Cooperation with Caltrans on state highway projects

For projects on the state highway system, Bill 12 would require that LA Metro (a) cooperate with Caltrans pursuant to an agreement that addresses matters related to design, construction, maintenance, and operation of state highway system facilities in connection with the project; and (b) comply with Caltrans’ standards for state transportation projects.  Bill 12 provides that LA Metro would establish appropriate performance measures for ensuring optimal use of the state highway system within the LA Metro region.[8]  Significantly, Bill 12 would not restrict LA Metro from using its own employees and consultants to perform the full range of project development services.

Section 143, on the other hand, places considerably more control in the hands of Caltrans by (a) designating Caltrans as the responsible agency for providing predevelopment services (including performance specifications, preliminary engineering, pre-bid services, the preparation of project reports and environmental documents, and construction inspection services); and (b) designating Caltrans as the responsible agency for preparing project technical documents setting forth the size, type, and desired design character of the project and including performance specifications covering the quality of materials, equipment, and workmanship, and preliminary plans.[9]  These provisions have caused friction between Caltrans and regional transportation agencies like LA Metro, and engendered litigation by the Professional Engineers in California Government that unsuccessfully challenged the use of Section 143 for the Presidio Parkway project.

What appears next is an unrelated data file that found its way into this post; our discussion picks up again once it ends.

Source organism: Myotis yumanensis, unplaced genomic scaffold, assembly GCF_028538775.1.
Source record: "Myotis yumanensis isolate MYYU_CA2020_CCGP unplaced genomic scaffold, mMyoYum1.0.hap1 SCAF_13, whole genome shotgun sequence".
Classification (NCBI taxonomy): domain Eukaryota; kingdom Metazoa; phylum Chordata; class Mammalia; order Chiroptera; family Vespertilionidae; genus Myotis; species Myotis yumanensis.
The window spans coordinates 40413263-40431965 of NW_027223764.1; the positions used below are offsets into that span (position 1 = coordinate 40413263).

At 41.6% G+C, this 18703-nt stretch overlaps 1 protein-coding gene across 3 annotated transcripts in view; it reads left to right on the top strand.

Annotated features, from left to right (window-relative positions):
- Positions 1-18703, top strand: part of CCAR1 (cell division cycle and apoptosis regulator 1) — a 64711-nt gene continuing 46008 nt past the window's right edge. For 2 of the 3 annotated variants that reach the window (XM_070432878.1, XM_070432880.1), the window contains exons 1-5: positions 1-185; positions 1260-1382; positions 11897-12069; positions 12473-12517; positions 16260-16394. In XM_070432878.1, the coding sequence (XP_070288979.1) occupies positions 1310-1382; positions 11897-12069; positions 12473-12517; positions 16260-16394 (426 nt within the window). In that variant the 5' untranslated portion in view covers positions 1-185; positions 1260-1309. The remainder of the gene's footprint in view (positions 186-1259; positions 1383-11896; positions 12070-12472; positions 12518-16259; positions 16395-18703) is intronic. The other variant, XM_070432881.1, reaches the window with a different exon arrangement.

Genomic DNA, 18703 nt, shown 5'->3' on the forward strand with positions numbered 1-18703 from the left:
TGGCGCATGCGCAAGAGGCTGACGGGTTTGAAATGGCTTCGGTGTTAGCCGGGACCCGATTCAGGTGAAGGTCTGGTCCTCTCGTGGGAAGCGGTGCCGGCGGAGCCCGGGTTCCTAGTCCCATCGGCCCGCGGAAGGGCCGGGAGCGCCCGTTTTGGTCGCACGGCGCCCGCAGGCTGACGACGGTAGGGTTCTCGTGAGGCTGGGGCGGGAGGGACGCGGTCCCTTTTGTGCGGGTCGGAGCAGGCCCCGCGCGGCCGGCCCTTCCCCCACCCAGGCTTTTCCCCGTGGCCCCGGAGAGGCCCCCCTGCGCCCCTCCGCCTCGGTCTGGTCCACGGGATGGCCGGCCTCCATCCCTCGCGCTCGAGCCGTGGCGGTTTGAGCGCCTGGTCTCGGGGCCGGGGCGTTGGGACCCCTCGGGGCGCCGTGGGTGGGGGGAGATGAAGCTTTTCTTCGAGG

Tolling flexibility

Bill 12 would allow LA Metro to impose tolls and user fees for use of a facility constructed pursuant to Bill 12.[10]  Further, Bill 12 would include among eligible projects additional high-occupancy vehicle lanes or the conversion of existing lanes to high-occupancy vehicle lanes, conversion of existing high-occupancy vehicle lanes to high-occupancy toll lanes, additional toll roads, toll lanes, and transit projects.[11]  Section 143 prohibits converting currently non-tolled lanes into tolled lanes, with the exception of HOV to high occupancy toll lane conversions.[12]

Section 143 places additional restrictions on tolling.  For example, Section 143 authorizes tolling by private parties,[13] but does not speak to tolling by Caltrans or regional transportation agencies, with one exception.  After a comprehensive lease agreement expires, the regional transportation agency may continue tolling, but only if continuation is approved by the CTC or regional transportation agency.  Further, those post-expiration tolls may be used only for the improvement, continued operation or maintenance of the tolled facility.[14]  Section 143 also restricts use of excess toll revenues received during the term of the comprehensive lease agreement to improving the tolled project, improving public transportation in and near the project boundaries or returning the revenue to the State Highway Account.[15]